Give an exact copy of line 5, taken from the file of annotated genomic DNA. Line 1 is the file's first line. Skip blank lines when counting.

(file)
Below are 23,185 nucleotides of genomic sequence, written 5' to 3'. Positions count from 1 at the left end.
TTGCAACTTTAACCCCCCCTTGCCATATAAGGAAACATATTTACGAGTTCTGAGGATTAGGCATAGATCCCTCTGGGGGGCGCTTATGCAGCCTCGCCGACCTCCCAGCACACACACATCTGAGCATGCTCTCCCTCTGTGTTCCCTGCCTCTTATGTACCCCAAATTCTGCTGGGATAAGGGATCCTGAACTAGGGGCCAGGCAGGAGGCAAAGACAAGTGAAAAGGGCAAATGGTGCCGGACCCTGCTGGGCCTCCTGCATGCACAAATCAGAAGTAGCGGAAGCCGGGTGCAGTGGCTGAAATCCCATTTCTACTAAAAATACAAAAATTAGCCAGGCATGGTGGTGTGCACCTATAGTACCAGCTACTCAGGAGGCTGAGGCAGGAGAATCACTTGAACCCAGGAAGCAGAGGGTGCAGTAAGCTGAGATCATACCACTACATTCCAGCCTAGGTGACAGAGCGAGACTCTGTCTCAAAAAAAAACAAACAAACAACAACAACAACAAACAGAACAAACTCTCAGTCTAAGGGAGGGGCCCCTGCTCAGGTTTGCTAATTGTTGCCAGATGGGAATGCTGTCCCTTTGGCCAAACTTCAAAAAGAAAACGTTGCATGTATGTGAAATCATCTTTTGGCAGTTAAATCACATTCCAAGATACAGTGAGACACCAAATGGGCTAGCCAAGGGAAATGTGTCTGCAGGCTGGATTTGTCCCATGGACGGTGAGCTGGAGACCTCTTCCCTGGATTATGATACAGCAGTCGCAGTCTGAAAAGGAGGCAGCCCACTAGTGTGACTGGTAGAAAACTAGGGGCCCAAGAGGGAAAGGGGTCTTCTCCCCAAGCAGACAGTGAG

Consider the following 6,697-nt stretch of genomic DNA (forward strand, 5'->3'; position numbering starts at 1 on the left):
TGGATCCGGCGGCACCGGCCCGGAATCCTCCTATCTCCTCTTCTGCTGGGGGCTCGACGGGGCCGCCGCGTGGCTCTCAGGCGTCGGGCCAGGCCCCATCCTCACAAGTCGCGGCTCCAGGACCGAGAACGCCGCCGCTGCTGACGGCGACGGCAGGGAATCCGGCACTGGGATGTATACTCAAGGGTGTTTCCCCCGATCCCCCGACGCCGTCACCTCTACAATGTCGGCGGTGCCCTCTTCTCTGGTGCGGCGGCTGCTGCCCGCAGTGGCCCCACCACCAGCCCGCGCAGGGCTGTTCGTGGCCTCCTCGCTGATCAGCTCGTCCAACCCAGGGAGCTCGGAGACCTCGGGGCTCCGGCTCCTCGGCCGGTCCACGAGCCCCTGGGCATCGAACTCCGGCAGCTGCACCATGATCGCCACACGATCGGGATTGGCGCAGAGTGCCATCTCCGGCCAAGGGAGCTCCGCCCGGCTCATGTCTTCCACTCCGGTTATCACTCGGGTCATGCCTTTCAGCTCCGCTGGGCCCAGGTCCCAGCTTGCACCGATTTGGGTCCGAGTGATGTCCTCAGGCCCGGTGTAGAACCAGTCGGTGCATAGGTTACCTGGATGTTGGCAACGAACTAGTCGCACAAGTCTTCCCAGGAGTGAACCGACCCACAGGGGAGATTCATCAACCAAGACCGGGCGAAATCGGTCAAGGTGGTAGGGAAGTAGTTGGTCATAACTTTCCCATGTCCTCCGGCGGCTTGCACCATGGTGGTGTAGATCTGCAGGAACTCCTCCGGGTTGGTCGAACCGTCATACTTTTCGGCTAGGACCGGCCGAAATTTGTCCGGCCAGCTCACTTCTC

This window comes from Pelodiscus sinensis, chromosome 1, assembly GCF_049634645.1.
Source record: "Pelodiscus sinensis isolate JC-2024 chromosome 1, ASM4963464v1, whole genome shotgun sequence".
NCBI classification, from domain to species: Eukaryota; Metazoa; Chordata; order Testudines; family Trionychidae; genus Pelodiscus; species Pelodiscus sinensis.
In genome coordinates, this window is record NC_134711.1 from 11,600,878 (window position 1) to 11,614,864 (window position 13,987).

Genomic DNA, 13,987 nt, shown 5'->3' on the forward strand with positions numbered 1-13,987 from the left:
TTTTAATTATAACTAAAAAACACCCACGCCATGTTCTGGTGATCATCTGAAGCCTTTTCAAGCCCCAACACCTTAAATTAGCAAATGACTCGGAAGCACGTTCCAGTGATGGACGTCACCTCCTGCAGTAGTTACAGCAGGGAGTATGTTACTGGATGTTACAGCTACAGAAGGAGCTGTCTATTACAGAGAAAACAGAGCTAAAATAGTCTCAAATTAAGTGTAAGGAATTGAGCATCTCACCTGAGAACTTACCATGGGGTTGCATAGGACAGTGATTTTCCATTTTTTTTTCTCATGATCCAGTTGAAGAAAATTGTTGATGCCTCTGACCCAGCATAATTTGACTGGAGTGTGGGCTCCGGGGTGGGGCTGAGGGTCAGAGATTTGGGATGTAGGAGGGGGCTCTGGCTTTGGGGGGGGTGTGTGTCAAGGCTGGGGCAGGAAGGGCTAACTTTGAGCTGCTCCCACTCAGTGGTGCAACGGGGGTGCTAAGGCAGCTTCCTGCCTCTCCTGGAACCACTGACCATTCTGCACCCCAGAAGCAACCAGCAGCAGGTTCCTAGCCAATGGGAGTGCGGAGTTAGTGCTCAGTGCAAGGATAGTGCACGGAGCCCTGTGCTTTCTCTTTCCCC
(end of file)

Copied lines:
This window comes from Pelodiscus sinensis, chromosome 1, assembly GCF_049634645.1.